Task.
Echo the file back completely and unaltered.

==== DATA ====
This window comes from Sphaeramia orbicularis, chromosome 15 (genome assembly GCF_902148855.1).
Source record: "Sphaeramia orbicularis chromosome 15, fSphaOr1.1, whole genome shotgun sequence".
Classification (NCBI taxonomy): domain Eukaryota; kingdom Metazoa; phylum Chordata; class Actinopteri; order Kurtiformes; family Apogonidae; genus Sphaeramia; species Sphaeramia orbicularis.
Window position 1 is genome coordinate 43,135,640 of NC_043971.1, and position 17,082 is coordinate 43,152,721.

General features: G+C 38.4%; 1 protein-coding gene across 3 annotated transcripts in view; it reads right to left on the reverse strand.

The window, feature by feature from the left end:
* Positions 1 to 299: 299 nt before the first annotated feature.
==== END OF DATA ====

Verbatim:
This window comes from Sphaeramia orbicularis, chromosome 15 (genome assembly GCF_902148855.1).
Source record: "Sphaeramia orbicularis chromosome 15, fSphaOr1.1, whole genome shotgun sequence".
Classification (NCBI taxonomy): domain Eukaryota; kingdom Metazoa; phylum Chordata; class Actinopteri; order Kurtiformes; family Apogonidae; genus Sphaeramia; species Sphaeramia orbicularis.
Window position 1 is genome coordinate 43,135,640 of NC_043971.1, and position 17,082 is coordinate 43,152,721.

General features: G+C 38.4%; 1 protein-coding gene across 3 annotated transcripts in view; it reads right to left on the reverse strand.

The window, feature by feature from the left end:
* Positions 1 to 299: 299 nt before the first annotated feature.